Yesterday (Saturday) the Narnians had their first taste of working on the Dawn Treader itself. The ship is still in a rather primitive state, but at least we could go in and out of the cabin door, climb up onto the poop deck (which took us within inches of the rehearsal room’s ceiling) and feel as though we were getting the sense of our eventual surroundings for when we go on stage.
The poop deck is well above head height, so there’s a ladder of about eight steps to get up to it. We’re told by the builder that it will take 10-15 people without problem (rather like those lifts where they tell you so many kilos or so many people – you always wonder why telling you how many kilos the lift will carry is of any use), but even having a few people up there feels uncomfortably crowded (at least it did to me) and there’s a sense that the railing around the poop isn’t really secure enough to hold anyone in an emergency. It’s going to be strengthened, thank goodness.
And standing on it while it's being moved is a bit too exciting for my fractured nerves, but I guess I'll get used to it!
We’re now just about towards the end of the play, in terms of blocking out scenes, and it’s noticeable that my character, Reepicheep, gets more vocal as time goes on. Of course, the end of the play almost belongs to him (okay, give or take a couple of other important characters), and there’s that thrill of reaching the ‘end of the world’ and the sweet, sweet water that isn’t salty to the taste, and various other aspects that he’s been waiting for all his life.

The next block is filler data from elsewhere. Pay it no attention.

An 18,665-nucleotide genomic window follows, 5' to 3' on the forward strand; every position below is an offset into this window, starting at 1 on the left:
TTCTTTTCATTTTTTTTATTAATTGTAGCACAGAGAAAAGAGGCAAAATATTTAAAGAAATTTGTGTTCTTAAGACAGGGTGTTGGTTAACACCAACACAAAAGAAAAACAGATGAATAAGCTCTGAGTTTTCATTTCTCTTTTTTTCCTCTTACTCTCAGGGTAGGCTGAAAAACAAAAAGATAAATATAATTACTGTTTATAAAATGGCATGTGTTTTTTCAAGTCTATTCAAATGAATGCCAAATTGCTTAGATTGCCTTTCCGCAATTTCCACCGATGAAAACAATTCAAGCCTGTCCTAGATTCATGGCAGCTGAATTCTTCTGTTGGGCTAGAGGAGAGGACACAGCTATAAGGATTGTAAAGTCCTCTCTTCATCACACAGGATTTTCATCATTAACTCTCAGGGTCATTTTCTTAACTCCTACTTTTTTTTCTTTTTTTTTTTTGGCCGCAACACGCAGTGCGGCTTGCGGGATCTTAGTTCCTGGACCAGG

And today, five of us went out to have publicity shots done, which meant traipsing around by the area in front of the St Clair Salt Water Pool while we got organised, and some people got their costumes on (the guys modestly getting untrousered and trousered in our car). I’d already been dressed since just after church this morning, because I was also made up: a kind of intermediate, experimental make-up, but it looked okay.
We went around to the back beach, beyond the Pool, getting odd looks and comments from various passers-by, and finally had the photos taken right along the end, where the cliffs rise up behind you, and the sea storms away below. It’s a wonderful spot, and the day was blissfully sunny (after what seems like weeks of rain and cold). Erina, our director, said it’s strange how actors tend to be shy in public. None of us, initially, was enthused about walking in public in our costumes, whereas we’d all be much more comfortable on stage. We like to keep our audience at a bit of a distance. On the other, hand, once you get used to the idea of looking daft in public, you just go with it, and none of us was that embarrassed.
Photo courtesy of Brett, from his Picasa album: Flatting in Dunedin